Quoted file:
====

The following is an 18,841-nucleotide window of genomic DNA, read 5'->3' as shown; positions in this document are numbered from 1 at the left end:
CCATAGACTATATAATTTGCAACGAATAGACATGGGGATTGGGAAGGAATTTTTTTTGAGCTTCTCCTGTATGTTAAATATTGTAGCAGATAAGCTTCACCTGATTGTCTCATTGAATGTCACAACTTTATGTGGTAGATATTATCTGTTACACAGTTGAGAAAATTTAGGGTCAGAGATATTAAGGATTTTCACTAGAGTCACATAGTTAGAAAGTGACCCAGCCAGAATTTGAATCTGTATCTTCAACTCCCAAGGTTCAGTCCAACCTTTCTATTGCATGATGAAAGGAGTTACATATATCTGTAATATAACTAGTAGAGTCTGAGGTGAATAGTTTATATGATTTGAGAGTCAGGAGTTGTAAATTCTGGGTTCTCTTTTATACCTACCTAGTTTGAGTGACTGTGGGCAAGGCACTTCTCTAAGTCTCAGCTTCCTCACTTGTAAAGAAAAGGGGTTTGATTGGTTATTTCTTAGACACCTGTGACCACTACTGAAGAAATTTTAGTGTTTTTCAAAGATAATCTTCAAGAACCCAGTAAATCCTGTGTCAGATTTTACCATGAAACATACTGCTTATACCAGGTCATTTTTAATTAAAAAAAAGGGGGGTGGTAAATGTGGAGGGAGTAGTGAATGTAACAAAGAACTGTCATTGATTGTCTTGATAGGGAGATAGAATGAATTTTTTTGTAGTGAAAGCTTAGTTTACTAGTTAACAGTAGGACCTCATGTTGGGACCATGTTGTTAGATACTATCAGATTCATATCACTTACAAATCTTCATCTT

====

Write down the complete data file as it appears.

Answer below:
The following is an 18,841-nucleotide window of genomic DNA, read 5'->3' as shown; positions in this document are numbered from 1 at the left end:
CCATAGACTATATAATTTGCAACGAATAGACATGGGGATTGGGAAGGAATTTTTTTTGAGCTTCTCCTGTATGTTAAATATTGTAGCAGATAAGCTTCACCTGATTGTCTCATTGAATGTCACAACTTTATGTGGTAGATATTATCTGTTACACAGTTGAGAAAATTTAGGGTCAGAGATATTAAGGATTTTCACTAGAGTCACATAGTTAGAAAGTGACCCAGCCAGAATTTGAATCTGTATCTTCAACTCCCAAGGTTCAGTCCAACCTTTCTATTGCATGATGAAAGGAGTTACATATATCTGTAATATAACTAGTAGAGTCTGAGGTGAATAGTTTATATGATTTGAGAGTCAGGAGTTGTAAATTCTGGGTTCTCTTTTATACCTACCTAGTTTGAGTGACTGTGGGCAAGGCACTTCTCTAAGTCTCAGCTTCCTCACTTGTAAAGAAAAGGGGTTTGATTGGTTATTTCTTAGACACCTGTGACCACTACTGAAGAAATTTTAGTGTTTTTCAAAGATAATCTTCAAGAACCCAGTAAATCCTGTGTCAGATTTTACCATGAAACATACTGCTTATACCAGGTCATTTTTAATTAAAAAAAAGGGGGGTGGTAAATGTGGAGGGAGTAGTGAATGTAACAAAGAACTGTCATTGATTGTCTTGATAGGGAGATAGAATGAATTTTTTTGTAGTGAAAGCTTAGTTTACTAGTTAACAGTAGGACCTCATGTTGGGACCATGTTGTTAGATACTATCAGATTCATATCACTTACAAATCTTCATCTT